a sunset over a lake with a few buildings

Myanmar was always at the top of my bucket list, ever since a group of my best friends from Shanghai visited and raved about how untouched and pure the country is compared to its many over-touristy neighbours in Southeast Asia.

I never got the chance to visit when I lived abroad in China, but when Qatar Airways announced new flights to Yangon in 2017, they ran a special launch promo offering $500 roundtrip economy tickets from NYC to Yangon via Doha, and I jumped at the chance to get a great deal and explore this slightly under-the-radar destination. 

We visited Myanmar for 10 days in October 2017, kicking off our trip with 2 nights in Yangon, followed by Inle Lake for 3 nights and culminating with an extended 5 night stay in Bagan. 

Note: if you’re looking for “backpacker-style” advice for visiting Myanmar, then this is not the post for you, as my travel philosophy is a combo of “affordable luxury” plus the “hey I’m on vacation, so I’m going to splurge!”

a large gold and white building with a palm treeDon’t forget to apply for a visa

Myanmar requires all tourists to arrange for a tourist visa ahead of entering the country. You can easily apply online for a visa through this official Myanmar government website: https://evisa.moip.gov.mm/Tourist

Despite what many would lead you to believe (for financial gain) there is no need to pay a third party visa agency to handle this process for you, since the instructions are easy to follow. You can upload documents and images online through the site, and you can pay for your visa online with a credit card. 

I suggest arranging for your visa as soon as possible, so in the unlikely event that you are denied, you have time to cancel any reservations made or check into appealing or resubmitting in time for travel.

I’d also recommend to not book any non-refundable travel until your visa is approved. 

Looking back at my inbox, it only took 3 days from the time I applied online, for my approval and visa to be issued to me via email. Keep in mind that it is required for you to print and bring your e-visa document with you when you fly into/enter Myanmar.  

a street with cars and buildingsBook hotels, tours, restaurants, etc. as soon as you can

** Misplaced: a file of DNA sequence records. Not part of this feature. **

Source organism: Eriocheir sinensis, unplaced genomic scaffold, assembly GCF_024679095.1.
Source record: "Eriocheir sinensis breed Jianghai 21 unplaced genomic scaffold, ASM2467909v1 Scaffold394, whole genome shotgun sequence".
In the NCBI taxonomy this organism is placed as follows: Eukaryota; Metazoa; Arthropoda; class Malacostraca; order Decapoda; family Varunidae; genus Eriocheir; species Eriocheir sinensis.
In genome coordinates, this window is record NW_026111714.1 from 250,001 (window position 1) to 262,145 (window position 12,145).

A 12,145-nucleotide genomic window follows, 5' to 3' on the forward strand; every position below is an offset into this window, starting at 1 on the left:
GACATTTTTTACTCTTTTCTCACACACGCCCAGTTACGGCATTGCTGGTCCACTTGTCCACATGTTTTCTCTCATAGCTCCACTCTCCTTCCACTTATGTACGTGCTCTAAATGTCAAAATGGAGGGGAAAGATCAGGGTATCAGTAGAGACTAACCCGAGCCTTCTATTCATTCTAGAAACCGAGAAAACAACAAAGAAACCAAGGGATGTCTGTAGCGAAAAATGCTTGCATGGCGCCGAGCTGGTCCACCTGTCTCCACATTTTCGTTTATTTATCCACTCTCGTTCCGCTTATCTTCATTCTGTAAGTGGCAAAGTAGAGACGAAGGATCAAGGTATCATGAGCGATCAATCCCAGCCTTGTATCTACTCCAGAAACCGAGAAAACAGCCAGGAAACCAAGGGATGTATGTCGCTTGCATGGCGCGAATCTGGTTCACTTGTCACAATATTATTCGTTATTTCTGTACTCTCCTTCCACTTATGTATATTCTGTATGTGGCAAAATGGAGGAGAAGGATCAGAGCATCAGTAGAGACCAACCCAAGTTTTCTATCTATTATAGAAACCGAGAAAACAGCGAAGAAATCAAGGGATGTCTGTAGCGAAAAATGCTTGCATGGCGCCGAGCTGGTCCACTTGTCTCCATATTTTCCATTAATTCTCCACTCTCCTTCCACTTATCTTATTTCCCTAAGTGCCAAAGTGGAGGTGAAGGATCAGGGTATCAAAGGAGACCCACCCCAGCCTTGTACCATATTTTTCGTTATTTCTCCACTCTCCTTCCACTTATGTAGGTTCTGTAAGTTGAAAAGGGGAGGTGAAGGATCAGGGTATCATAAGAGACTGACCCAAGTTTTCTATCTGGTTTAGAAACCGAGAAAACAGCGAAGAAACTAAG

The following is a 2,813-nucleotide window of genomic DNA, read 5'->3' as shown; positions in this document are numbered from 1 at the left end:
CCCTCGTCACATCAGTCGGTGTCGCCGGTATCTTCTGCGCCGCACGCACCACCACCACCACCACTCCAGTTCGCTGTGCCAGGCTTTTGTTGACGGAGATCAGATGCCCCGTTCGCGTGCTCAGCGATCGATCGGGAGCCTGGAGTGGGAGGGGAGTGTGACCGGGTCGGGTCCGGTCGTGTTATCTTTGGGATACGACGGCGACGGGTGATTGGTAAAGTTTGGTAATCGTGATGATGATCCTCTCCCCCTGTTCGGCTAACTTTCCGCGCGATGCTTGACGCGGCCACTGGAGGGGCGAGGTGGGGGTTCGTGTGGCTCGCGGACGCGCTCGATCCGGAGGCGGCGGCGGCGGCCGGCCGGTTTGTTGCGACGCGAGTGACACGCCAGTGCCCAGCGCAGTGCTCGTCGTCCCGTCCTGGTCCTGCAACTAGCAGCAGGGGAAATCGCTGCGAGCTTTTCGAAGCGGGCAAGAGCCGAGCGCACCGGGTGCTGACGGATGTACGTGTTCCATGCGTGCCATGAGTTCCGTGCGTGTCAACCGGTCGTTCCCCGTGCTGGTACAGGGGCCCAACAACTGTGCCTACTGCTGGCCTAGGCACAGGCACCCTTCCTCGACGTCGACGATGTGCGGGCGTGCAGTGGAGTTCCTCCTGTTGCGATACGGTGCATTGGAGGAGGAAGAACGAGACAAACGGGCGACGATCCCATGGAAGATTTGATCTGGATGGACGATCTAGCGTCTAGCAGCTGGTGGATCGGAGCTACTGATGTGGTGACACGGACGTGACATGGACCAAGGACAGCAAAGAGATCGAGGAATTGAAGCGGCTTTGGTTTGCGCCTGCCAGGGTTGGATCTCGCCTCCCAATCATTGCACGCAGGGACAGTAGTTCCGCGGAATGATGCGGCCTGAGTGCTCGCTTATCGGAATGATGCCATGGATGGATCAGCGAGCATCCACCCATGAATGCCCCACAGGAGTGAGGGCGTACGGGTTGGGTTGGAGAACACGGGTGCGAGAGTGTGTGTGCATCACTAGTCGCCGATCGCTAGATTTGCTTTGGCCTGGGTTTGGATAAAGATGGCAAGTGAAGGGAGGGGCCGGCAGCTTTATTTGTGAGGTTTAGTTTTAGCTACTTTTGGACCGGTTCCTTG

Myanmar just recently opened up for tourism, and its tourism infrastructure is still in its infancy compared to nearby Thailand, Cambodia and Vietnam.

There are very few 4 and 5 star accomodations, and because of that, they are in very high demand and get booked quickly. Similarly, popular tours — ex: hot air ballooning in Bagan — also fill up quickly, so if soaring over the temples at sunrise is on your bucket list then book sooner rather than later (see tip #3 for more info on this). 

a group of buildings with trees in the backgroundWhile visiting Myanmar we stayed at:

  • Chatrium Royal Lake Yangon — 4 star hotel in Yangon that provided a nice place to stay and good value for the money
  • Novotel Inle Lake Myat Min — This hotel was brand new at the time of our trip in October 2017, and we loved it! We got a free upgrade to the “floating” Superior Water Villa, which was super romantic and special for our pre-wedding Myanmar vacay
  • Aureum Palace Bagan — You can’t beat an infinity pool overlooking the awe-inspiring 13th century pagodas and temples of Bagan, and this resort delivers “wow” factor and more. While the service and hospitality wasn’t as up to snuff as I had expected, the hotel itself was wonderful and I would stay there again in a heartbeat, even though it was a little pricey at $300+ a night. 
  • Amazing Bagan Resort — If you have to say something is “amazing” then most likely it’s not, which is exactly the case with this hotel. In order to save some money ahead of our wedding, I decided to stay 2 nights at ABR, since many of my friends who had been to Bagan had recommended this hotel. I should have known better, since I have a different travel style to them, and I thought this place was a dump. The room was clean and decently comfortable, but when I travel I am looking for great service and to be wowed, and this place had terrible service and had no character. Unless you have no choice but to pinch pennies, then I would avoid this place and hands down splurge on Aureum Palace!

We also dined at 5 star hotel The Strand Yangon (wish we had had enough money at the time to stay here — this hotel is gorgeous!) and La Planteur, which were both the best meals we had during our entire trip in Myanmar. La Planteur in particular is breathtaking — it’s an old colonial mansion that’s been converted into a restaurant — and the East meets West fusion cuisine is divine! You can make reservations online for La Planteur also, which is another feather in their cap of already top-notch service!

a sunset over a lake with a few buildingsIf you want to hot air balloon in Bagan, book your trip accordingly!

At the time, it was #1 on my bucket list to hot air balloon over the world-wonder temples of Bagan, and after doing some research, I learned that the balloons only take flight during certain seasons. 

You can only balloon in Bagan from October through mid April, since during the summer season of late April to September it is too hot for the balloons to fly. 

Thank goodness we had already booked our trip for late October, or I would have been seriously disappointed!

After extensive research, I decided to book my once-in-a-lifetime hot air balloon tour with Oriental Ballooning, since they had the best safety record and also had great reviews online in terms of tour guide hospitality and service.

Even though OB was a tad pricier than the other companies, I believe it was worth the extra money, since OB carried less people in each basket — so I had plenty of room to take pictures and was not squished or on top of the other passengers — and the pilots were also super knowledgeable about the history of Bagan, which really brought the tour to life that much more. 

a man on a boat with a netDomestic flights in Myanmar are safe, affordable and a much faster and more comfortable way to travel the country